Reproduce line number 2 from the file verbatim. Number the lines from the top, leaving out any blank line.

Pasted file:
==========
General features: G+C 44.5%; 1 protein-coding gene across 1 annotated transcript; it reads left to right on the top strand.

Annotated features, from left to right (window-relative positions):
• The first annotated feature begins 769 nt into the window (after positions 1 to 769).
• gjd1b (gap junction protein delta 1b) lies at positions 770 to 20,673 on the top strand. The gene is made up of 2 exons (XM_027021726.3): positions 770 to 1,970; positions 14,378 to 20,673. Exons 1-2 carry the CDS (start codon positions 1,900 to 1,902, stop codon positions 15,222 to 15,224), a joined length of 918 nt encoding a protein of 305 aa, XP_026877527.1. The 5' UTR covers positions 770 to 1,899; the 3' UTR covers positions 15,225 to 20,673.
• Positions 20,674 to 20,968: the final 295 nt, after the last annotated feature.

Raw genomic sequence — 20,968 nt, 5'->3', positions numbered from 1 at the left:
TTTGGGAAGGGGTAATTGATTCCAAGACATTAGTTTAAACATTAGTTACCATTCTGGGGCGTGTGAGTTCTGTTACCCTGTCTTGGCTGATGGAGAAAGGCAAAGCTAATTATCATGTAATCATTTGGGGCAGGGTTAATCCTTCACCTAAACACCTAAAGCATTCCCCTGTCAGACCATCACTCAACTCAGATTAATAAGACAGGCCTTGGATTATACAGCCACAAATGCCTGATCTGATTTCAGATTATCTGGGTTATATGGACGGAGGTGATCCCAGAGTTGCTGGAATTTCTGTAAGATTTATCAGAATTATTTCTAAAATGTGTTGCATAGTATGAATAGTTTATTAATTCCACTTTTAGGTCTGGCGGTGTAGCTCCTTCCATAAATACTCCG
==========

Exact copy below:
Annotated features, from left to right (window-relative positions):